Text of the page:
Too Much To PostI've been trying to get myself to write another post, but there's just so much, I've been feeling overwhelmed with too much information.
From now on, I'm going to try and write more frequent, shorter posts...
More on Our Rapidly Declining Education SystemObviously Education is an increasingly interesting topic for me.
I've come to believe many of the country's problems stem from an education system that is failing the nation on almost all fronts. From the economy to political gridlock to social issues, were citizens not so ignorant to facts, we would be in a much better position than we are today.
I'd like to dissect each of these articles, but in the interest of time, I'm simply going to post them with a couple thoughts.
Obviously, you should follow the source links and read the full articles for context and additional information.
"The American higher education system is the envy of the world, or so the cliché goes. The sons and daughters of foreign potentates flock to our shores, while kids raised on apple pie and Sesame Street claw each others’ eyes out for the chance to attend a top university. With more than 18 million current undergraduates—who pay average annual tuition of $32,000 each—the market for higher education seems to be going gangbusters.This quite a bit of the article, but I thought it was short enough to copy/paste the majority of it.
Expanding post-secondary education is a government priority, too. In his 2009 State of the Union address, President Barack Obama declared that “every American will need to get more than a high school diploma.” He sounded a similar note three years later, saying that “higher education can’t be a luxury, it is an economic imperative that every family in America should be able to afford.”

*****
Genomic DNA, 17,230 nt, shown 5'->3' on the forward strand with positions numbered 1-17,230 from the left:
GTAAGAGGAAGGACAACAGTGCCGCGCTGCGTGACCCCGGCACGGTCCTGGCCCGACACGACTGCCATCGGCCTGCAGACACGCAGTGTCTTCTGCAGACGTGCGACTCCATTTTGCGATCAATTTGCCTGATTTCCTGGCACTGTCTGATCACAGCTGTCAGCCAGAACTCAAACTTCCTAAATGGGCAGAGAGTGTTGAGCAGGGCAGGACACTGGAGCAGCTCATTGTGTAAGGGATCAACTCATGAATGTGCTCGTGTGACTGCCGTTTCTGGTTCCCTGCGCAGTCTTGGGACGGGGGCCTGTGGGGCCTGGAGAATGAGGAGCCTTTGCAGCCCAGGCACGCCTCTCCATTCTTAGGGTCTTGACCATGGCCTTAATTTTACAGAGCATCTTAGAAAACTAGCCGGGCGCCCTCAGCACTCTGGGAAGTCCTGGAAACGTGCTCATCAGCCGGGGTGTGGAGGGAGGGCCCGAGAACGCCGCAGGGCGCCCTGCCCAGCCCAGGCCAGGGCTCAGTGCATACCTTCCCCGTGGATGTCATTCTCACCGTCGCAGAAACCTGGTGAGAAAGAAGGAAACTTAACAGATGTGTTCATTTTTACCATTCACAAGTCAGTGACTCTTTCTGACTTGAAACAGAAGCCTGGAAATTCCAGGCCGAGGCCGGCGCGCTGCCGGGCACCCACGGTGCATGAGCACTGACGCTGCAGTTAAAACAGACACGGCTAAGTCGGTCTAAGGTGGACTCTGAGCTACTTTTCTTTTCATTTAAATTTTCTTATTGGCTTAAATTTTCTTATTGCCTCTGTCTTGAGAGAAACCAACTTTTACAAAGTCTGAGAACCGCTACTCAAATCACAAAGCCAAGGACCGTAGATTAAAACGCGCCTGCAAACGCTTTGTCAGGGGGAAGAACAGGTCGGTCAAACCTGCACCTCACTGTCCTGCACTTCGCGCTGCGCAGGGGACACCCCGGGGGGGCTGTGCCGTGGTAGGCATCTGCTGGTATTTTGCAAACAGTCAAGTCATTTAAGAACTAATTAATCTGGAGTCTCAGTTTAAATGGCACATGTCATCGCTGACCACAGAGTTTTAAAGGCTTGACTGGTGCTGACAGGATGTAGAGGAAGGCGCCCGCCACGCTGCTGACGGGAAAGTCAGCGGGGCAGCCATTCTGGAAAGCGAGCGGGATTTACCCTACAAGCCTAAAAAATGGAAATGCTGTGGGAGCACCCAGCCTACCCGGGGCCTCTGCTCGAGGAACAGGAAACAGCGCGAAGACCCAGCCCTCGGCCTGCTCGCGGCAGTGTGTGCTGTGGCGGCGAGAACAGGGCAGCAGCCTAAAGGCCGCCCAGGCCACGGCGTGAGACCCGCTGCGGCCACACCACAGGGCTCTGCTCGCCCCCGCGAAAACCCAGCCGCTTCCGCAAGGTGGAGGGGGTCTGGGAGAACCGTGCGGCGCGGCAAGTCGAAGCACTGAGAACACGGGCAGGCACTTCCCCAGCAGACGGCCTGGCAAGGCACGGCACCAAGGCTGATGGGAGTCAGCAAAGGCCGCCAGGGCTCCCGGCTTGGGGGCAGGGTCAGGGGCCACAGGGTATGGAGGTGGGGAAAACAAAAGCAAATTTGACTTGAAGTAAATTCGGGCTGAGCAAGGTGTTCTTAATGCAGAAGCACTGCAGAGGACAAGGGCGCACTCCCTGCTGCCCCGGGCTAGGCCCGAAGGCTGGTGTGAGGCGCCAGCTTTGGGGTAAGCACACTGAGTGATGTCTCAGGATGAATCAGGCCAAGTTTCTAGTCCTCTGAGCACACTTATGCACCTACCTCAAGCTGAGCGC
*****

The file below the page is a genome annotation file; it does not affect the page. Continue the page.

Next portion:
But despite—or because of—this attention, there is trouble in paradise. Enrollment may be skyrocketing, but so are student debt levels and default rates. Tuition costs are increasing many times faster than income, or than prices in any other sector. This is in large part thanks to the gusher of federal money pouring into American colleges in the form of Pell Grants, subsidized loans, and research dollars, totaling nearly $200 billion a year. While the dream is to make college accessible to all, the reality is that subsidies contribute to skyrocketing prices, making college an increasingly expensive and risky undertaking.
Students arrive on campus underqualified, courtesy of an American public school system that has flatlined in quality while tripling its per-student cost. They do less academic work yet receive better grades than their parents did. And their post-college job prospects are dim, with unemployment rates for recent grads hovering at 12 percent." (Reason)
It also succinctly expresses my general view of the educational system; i.e. that it is a massive problem spanning all aspects, from elementary school to higher education.
Another factor is our teachers. Detailed analysis of our teaching force is needed, from how we pay to how we evaluate teachers.
Two of the biggest obstacles to change are the Teacher's Union and the practice of tenure...
"At no other time in history has the American higher education system been in greater need of radical change. The place to start: abolishing tenure.